Dr Frederick Lee
Fellow, Civic Exchange
Indirect Potable Reuse of Wastewater Is a Promising Option but Overlooked by Hong Kong
We welcome the government’s plan to deploy recycled water as a new water source to diversify Hong Kong’s water supply. One problem of this plan is that the proposed target of supplying recycled water to match only two percent of total demand is a gross under-utilisation of this resource, given its many benefits and promises.
Recycled water refers to wastewater that has been channelled from a home or business to a wastewater treatment facility, where it is treated and reused for other purposes. According to the Development Bureau and Water Supplies Department, recycled water comprises reclaimed water—which is converted from treated sewage effluent; treated grey water —which is used water discharged from baths, lavatory basins and wash basins; and harvested rainwater. At the moment, the government is proposing to supply recycled water for non-potable uses, such as flushing, landscape irrigation, and water features.
Direct potable reuse has been ruled out by the government as an option because it claims that “most people do not accept drinking recycled water”. What is missing in the debate, however, is the role of indirect potable reuse if Hong Kong were to attain long-term water sustainability goals at the local, national and global scale. Indirect potable reuse means that the recycled water is delivered to the consumers indirectly. The recycled water is either blended with other supplies or it sits for a while in a storage facility such as a reservoir, before it is piped into a regular water treatment plant for processing.
We argue that, given current technology, it is technically and financially viable for Hong Kong to aspire to expanding the volume of recycled water, in the long run, to account for at least one-quarter of Hong Kong’s water supply. This estimate is derived from some back-of-the-envelope calculations, taking into consideration the constraints and opportunities associated with the overall configurations of our city’s water supply and wastewater treatment networks. In order to reach this target, it would mean that recycled water should serve, indirectly, both potable and non-potable functions. Doing so would also mean that Hong Kongers would have fulfilled our obligations to some larger national and global water sustainability agendas, such as the UN Sustainable Development Goal on Water (SDG 6).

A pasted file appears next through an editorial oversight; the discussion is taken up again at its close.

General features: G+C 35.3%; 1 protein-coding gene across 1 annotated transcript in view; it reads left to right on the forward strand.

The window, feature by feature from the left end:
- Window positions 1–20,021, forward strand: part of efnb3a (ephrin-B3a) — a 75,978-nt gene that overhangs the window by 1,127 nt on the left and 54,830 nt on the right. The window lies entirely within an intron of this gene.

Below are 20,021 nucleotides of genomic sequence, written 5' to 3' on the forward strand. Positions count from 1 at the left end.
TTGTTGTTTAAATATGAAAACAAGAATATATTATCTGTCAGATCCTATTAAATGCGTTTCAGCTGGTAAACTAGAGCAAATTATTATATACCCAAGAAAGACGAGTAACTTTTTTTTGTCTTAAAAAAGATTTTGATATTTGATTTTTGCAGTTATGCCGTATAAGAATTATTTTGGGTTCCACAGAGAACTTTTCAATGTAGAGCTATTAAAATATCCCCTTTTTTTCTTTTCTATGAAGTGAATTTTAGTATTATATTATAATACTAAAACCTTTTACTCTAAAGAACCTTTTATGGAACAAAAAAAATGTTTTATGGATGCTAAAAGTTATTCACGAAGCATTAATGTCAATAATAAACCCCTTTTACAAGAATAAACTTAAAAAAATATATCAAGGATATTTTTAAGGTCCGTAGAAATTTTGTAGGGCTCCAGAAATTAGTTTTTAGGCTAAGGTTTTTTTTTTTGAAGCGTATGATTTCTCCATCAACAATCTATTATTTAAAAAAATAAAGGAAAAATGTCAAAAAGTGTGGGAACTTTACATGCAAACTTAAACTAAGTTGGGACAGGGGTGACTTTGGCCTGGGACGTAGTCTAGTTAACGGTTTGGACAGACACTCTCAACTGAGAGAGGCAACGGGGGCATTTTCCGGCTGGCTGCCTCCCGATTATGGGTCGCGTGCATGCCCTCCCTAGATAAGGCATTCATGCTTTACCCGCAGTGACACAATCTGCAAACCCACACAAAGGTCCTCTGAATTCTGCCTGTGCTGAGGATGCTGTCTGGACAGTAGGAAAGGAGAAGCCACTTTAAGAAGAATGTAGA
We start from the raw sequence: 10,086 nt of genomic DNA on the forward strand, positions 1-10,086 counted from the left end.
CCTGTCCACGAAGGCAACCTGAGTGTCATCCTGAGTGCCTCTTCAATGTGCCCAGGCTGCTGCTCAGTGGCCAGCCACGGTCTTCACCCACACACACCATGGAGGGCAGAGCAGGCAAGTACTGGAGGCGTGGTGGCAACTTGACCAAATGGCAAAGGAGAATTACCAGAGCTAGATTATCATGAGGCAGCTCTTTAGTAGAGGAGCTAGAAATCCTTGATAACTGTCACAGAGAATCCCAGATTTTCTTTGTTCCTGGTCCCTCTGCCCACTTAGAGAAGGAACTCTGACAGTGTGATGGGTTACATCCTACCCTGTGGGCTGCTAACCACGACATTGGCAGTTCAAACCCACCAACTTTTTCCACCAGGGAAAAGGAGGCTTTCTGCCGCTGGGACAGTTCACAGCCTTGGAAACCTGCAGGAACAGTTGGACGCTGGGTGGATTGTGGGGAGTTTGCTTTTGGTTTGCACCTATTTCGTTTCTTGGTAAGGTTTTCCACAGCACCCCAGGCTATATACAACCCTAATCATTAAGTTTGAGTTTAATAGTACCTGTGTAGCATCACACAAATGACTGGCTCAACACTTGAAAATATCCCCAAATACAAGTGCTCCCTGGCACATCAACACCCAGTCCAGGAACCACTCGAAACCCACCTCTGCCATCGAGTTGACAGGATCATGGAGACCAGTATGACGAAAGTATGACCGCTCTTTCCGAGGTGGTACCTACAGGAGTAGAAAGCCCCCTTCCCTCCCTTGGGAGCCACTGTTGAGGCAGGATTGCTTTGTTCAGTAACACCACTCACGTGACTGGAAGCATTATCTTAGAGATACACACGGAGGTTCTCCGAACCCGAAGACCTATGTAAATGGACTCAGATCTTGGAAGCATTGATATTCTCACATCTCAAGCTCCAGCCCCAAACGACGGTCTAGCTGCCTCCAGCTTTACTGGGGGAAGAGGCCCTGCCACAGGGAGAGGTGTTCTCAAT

The first step to adopting recycled water as a significant source of water for our city is a recognition, in principle, by the professional community and the public at large, of its multiple functions and benefits. The second step lies in drawing upon ample international evidence to smash the misconceived notion that recycled water is not suitable for potable purposes. The third step pertains to re-constituting the government’s water policy decision-making matrix, underlying which a consumption-led planning approach needs to be replaced by a sustainability-led planning philosophy.
The reuse of treated wastewater, both directly and indirectly, can provide significant environmental, social and economic benefits. According to OECD research, water reuse can improve the environment by alleviating the pressure on river ecologies by substituting for abstraction. Moreover, compared to alternative sources of water supply such as desalination or water transfer, water reuse often requires lower investment costs and energy, thus contributing to the reduction of greenhouse gas emissions.
Moreover, indirect potable reuse is not new and has been proven to be a reliable, drought proof source of drinking water in the United States, Europe and Singapore. The Upper Occoquan Service Authority, located in the state of Virginia, has been operating an indirect potable reuse system successfully since the 1970s. In California, a Groundwater Replenishment System in Orange County, providing indirect potable reuse function, has been in operation since 2008. In Singapore, recycled water intended for indirect potable reuse has been discharged into local reservoirs since the 2000s.
Furthermore, top policy-makers should assert water sustainability as the preeminent guiding principle in formulating Hong Kong’s long-term water policy. This demands our city’s water agency to break away from its business-as-usual approach, where its only priority has been a continuous expansion of water sources to match an ever-growing demand. Instead, they should rigorously cultivate a strong water conservation ethics among the general public, to reduce overall demand, and tap into all locally available supply options, such as indirect potable reuse, so that Hong Kong could significantly reduce imported water from Dongjiang. As a reduction of imported water will help lessen the adverse impact of abstraction on Dongjiang’s ecology, Hong Kong could claim to be playing a ground-breaking and leading role in contributing to water sustainability goals in southern China.
Photo credit (from top): Drainage Services Department, Cosmo Lo